Trulia goes public, sees 30 percent bounce

(MoneyWatch) Real estate site Trulia (TRLA) had its IPO today and saw the share price take an immediate 30 percent jump. The results offer a strong contrast to the experience investors have had with Facebook (FB) and suggest that tech IPOs can still be strong for the right kinds of companies.

The opening price of $22.10 was well above the $17 share price the company set for institutional investors and other IPO insiders. That number, in turn, was over the expected $14 to $16 range. Zillow (Z), a competitor that went public in July 2011, fell about 1 percent to $45 during the Trulia IPO, but its stock is still more than double its $20 per share opening price.

Trulia contrasts strongly with Facebook, whose stock, while having recovered some, is still down more than 40 percent from its IPO in May 2012. The two companies differ in a number of ways:

  • Facebook was probably the most hyped stock in tech history, opening with a $104 billion market valuation, even though its sales were only a few billion, creating a large sales to value ratio. Trulia's market valuation is roughly $448 million, or only 8 times its previous 12 month revenue of $51.
  • Facebook sold nearly 18 percent of its stock when it went public. That was a big chunk, getting the company caught on the bad side of the law of supply and demand. With many shares available and further amounts hitting the market this fall, the larger supply hurt the demand. The total number of shares Trulia and early investors were selling was 6 million. A smaller supply helps to keep interest -- and prices -- up.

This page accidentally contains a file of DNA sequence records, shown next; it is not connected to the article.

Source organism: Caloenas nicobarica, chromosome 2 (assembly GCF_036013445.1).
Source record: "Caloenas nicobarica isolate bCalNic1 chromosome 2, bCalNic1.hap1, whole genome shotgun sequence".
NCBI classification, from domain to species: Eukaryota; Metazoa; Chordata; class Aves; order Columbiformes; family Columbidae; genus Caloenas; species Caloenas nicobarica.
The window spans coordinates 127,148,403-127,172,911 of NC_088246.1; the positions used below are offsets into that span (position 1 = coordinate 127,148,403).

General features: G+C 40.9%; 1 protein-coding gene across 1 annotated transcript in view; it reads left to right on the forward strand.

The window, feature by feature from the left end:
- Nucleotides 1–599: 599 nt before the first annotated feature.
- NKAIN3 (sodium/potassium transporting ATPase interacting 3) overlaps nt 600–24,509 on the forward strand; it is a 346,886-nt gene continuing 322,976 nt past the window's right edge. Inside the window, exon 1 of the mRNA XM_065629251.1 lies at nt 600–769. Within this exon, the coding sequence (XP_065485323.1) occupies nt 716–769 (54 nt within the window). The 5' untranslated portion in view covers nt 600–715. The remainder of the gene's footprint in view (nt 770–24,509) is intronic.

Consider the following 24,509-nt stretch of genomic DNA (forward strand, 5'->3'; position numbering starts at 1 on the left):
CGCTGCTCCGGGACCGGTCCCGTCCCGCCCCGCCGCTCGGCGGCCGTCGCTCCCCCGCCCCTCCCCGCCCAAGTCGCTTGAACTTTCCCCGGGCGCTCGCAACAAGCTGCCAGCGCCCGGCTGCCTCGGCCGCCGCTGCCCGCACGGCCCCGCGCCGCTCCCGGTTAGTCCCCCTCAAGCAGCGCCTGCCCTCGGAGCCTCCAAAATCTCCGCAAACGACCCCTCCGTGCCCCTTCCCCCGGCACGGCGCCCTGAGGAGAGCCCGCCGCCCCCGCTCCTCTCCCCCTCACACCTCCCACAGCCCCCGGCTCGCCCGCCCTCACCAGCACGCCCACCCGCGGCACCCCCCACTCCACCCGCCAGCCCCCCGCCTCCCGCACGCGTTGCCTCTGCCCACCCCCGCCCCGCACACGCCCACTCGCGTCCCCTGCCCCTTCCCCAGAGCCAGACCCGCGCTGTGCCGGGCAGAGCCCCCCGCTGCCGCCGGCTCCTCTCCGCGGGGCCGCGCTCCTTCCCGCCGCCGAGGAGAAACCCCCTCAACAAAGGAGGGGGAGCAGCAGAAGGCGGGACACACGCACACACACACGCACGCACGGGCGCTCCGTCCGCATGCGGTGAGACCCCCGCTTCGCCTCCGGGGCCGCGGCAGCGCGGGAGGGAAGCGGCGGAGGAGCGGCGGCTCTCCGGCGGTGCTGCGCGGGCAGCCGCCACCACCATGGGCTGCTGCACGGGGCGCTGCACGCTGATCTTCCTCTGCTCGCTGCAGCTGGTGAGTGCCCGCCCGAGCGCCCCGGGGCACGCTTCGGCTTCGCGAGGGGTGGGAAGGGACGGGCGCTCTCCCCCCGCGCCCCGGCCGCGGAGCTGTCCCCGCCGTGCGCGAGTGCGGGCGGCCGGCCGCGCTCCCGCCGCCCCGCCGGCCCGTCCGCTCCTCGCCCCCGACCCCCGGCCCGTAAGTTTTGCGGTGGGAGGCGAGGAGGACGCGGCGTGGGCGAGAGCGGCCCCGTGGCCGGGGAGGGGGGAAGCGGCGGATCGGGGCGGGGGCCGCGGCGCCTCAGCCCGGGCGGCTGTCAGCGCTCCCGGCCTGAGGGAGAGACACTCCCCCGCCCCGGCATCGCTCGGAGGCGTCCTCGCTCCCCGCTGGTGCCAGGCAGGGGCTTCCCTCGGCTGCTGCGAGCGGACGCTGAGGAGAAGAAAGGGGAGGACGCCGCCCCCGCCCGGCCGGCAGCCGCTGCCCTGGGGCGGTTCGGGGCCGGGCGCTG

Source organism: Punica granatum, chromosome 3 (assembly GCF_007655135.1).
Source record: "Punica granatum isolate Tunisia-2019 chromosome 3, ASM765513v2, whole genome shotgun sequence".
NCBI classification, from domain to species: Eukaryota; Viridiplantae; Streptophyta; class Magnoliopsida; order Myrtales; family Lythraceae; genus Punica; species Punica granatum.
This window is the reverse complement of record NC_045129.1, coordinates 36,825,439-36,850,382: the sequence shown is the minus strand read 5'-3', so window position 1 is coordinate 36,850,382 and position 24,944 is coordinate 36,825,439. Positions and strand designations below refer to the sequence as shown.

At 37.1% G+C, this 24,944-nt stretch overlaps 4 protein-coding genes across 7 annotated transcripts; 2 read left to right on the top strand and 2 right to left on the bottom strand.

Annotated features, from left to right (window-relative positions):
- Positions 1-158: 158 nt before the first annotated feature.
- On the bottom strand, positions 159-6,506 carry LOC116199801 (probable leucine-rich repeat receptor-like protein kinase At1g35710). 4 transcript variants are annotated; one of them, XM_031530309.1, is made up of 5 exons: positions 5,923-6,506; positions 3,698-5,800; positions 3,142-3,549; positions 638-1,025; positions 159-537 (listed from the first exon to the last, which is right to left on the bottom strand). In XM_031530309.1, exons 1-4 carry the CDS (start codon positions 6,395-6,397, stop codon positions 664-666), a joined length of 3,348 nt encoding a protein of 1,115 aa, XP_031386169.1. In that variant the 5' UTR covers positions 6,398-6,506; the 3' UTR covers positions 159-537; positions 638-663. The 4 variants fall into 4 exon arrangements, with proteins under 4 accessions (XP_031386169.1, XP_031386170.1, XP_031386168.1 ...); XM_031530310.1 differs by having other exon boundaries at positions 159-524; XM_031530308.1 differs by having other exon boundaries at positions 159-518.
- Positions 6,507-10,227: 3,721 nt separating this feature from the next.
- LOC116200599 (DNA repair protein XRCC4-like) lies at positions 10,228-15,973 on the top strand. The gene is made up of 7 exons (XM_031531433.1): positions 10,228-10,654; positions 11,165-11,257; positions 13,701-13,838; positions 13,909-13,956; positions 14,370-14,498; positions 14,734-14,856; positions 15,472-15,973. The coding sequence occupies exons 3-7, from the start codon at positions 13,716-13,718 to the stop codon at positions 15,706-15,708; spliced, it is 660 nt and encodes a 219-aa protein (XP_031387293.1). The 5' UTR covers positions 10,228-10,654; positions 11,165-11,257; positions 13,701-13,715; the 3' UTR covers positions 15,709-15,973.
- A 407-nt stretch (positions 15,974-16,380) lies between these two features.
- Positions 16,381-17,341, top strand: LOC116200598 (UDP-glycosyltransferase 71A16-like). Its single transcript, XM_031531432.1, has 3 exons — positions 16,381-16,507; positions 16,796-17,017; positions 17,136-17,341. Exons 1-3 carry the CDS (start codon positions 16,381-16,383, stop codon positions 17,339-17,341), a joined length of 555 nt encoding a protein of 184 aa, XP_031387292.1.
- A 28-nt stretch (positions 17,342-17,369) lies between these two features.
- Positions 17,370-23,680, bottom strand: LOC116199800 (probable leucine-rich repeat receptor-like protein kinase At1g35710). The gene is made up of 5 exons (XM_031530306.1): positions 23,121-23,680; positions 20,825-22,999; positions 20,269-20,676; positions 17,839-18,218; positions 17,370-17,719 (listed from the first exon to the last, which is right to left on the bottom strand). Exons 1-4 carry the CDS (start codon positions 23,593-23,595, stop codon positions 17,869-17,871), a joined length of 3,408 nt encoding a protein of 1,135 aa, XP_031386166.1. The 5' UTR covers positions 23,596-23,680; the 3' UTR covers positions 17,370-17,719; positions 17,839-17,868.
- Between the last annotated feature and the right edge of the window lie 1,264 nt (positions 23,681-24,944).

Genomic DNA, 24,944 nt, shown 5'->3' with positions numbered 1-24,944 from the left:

• Facebook is the ultimate social networking company and was really a first -- a test of how investors would react. But Zillow had preceded the Trulia IPO, setting some expectations. Furthermore, real estate is a long understood industry with established business models and proven abilities to generate revenue.

Even though Trulia has yet to show a profit, there was less hype, less speculation about whether there were ways to make money and less risk for investors.

  • Erik Sherman On Twitter»

    Erik Sherman is a widely published writer and editor who also does select ghosting and corporate work. The views expressed in this column belong to Sherman and do not represent the views of CBS Interactive. Follow him on Twitter at @ErikSherman or on Facebook.

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